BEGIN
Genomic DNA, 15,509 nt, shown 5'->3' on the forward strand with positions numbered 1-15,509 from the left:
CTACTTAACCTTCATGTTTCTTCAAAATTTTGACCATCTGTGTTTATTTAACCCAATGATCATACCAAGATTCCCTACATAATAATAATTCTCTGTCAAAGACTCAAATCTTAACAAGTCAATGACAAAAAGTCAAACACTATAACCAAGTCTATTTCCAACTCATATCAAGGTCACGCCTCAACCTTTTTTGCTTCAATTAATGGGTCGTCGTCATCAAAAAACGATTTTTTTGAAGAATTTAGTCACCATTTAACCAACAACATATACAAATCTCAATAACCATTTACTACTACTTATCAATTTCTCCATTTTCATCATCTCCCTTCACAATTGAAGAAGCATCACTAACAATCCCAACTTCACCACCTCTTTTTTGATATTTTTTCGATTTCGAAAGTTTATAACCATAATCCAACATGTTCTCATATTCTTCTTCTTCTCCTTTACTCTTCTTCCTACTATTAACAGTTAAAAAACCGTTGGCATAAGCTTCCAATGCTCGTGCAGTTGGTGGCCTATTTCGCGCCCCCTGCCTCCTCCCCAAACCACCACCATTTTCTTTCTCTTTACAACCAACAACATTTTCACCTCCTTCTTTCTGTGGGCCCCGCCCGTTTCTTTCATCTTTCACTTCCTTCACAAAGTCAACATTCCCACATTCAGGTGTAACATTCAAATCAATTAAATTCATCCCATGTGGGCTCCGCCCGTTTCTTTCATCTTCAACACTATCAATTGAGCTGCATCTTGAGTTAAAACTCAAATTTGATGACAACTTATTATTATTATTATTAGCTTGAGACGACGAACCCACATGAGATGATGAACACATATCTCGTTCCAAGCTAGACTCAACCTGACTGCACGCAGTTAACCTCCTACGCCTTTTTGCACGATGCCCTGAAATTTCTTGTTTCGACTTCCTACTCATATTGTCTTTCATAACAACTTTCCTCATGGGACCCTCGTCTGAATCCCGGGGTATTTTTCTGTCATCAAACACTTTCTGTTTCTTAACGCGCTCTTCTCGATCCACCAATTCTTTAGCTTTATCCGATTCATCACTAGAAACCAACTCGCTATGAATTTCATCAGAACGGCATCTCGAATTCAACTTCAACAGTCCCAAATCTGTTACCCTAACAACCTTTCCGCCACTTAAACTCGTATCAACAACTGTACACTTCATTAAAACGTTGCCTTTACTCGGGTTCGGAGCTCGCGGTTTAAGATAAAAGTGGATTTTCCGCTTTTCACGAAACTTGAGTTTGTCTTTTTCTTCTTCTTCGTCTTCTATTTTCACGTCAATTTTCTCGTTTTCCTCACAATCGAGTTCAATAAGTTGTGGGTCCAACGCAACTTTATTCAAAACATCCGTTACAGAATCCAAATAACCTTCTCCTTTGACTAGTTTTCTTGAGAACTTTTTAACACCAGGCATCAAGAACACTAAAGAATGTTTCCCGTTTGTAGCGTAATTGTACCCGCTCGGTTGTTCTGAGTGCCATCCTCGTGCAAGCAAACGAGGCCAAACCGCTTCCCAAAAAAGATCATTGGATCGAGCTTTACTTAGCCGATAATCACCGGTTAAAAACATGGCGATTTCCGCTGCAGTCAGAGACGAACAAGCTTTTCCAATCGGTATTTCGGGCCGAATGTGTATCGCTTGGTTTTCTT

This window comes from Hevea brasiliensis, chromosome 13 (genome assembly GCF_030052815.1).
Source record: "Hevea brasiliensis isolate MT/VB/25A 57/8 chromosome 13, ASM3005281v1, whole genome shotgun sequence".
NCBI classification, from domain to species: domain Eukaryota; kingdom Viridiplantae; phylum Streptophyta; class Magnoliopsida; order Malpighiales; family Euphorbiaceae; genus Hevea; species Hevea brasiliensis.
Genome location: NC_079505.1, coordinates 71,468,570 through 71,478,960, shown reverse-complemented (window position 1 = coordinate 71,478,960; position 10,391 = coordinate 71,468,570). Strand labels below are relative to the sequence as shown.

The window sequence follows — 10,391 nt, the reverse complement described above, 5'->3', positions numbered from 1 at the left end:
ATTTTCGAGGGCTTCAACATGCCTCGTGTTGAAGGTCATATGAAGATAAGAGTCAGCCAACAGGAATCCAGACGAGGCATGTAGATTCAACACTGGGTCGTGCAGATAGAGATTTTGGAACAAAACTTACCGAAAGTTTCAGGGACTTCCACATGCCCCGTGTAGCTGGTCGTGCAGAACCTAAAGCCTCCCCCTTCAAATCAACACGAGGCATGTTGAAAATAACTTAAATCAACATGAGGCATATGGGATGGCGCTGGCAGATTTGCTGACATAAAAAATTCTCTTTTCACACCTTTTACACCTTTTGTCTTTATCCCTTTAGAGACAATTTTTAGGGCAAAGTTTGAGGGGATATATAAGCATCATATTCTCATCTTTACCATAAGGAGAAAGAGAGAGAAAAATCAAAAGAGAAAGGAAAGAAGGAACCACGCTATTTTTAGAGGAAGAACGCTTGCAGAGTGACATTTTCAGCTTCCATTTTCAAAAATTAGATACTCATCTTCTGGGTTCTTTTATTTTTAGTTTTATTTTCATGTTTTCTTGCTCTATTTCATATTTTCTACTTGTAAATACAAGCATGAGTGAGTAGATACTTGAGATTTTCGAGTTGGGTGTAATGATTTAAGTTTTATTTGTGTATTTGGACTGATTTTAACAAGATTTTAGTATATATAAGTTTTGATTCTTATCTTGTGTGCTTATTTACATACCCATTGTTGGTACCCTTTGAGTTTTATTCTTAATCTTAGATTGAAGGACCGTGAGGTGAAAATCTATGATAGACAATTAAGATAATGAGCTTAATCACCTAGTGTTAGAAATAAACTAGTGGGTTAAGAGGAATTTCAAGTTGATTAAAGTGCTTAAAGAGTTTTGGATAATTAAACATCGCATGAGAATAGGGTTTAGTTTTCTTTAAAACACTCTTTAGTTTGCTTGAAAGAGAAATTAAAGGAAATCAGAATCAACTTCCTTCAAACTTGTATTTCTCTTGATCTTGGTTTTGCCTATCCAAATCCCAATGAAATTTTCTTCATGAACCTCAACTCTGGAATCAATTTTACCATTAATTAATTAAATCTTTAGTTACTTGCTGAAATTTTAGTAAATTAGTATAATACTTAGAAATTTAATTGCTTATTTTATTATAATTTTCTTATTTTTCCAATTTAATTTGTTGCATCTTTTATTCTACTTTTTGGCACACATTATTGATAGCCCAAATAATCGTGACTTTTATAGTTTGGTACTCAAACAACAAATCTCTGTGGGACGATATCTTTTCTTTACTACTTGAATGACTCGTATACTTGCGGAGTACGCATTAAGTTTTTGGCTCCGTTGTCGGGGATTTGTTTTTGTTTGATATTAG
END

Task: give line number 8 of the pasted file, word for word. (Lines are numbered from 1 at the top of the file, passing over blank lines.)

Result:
ATTTTCGAGGGCTTCAACATGCCTCGTGTTGAAGGTCATATGAAGATAAGAGTCAGCCAACAGGAATCCAGACGAGGCATGTAGATTCAACACTGGGTCGTGCAGATAGAGATTTTGGAACAAAACTTACCGAAAGTTTCAGGGACTTCCACATGCCCCGTGTAGCTGGTCGTGCAGAACCTAAAGCCTCCCCCTTCAAATCAACACGAGGCATGTTGAAAATAACTTAAATCAACATGAGGCATATGGGATGGCGCTGGCAGATTTGCTGACATAAAAAATTCTCTTTTCACACCTTTTACACCTTTTGTCTTTATCCCTTTAGAGACAATTTTTAGGGCAAAGTTTGAGGGGATATATAAGCATCATATTCTCATCTTTACCATAAGGAGAAAGAGAGAGAAAAATCAAAAGAGAAAGGAAAGAAGGAACCACGCTATTTTTAGAGGAAGAACGCTTGCAGAGTGACATTTTCAGCTTCCATTTTCAAAAATTAGATACTCATCTTCTGGGTTCTTTTATTTTTAGTTTTATTTTCATGTTTTCTTGCTCTATTTCATATTTTCTACTTGTAAATACAAGCATGAGTGAGTAGATACTTGAGATTTTCGAGTTGGGTGTAATGATTTAAGTTTTATTTGTGTATTTGGACTGATTTTAACAAGATTTTAGTATATATAAGTTTTGATTCTTATCTTGTGTGCTTATTTACATACCCATTGTTGGTACCCTTTGAGTTTTATTCTTAATCTTAGATTGAAGGACCGTGAGGTGAAAATCTATGATAGACAATTAAGATAATGAGCTTAATCACCTAGTGTTAGAAATAAACTAGTGGGTTAAGAGGAATTTCAAGTTGATTAAAGTGCTTAAAGAGTTTTGGATAATTAAACATCGCATGAGAATAGGGTTTAGTTTTCTTTAAAACACTCTTTAGTTTGCTTGAAAGAGAAATTAAAGGAAATCAGAATCAACTTCCTTCAAACTTGTATTTCTCTTGATCTTGGTTTTGCCTATCCAAATCCCAATGAAATTTTCTTCATGAACCTCAACTCTGGAATCAATTTTACCATTAATTAATTAAATCTTTAGTTACTTGCTGAAATTTTAGTAAATTAGTATAATACTTAGAAATTTAATTGCTTATTTTATTATAATTTTCTTATTTTTCCAATTTAATTTGTTGCATCTTTTATTCTACTTTTTGGCACACATTATTGATAGCCCAAATAATCGTGACTTTTATAGTTTGGTACTCAAACAACAAATCTCTGTGGGACGATATCTTTTCTTTACTACTTGAATGACTCGTATACTTGCGGAGTACGCATTAAGTTTTTGGCTCCGTTGTCGGGGATTTGTTTTTGTTTGATATTAG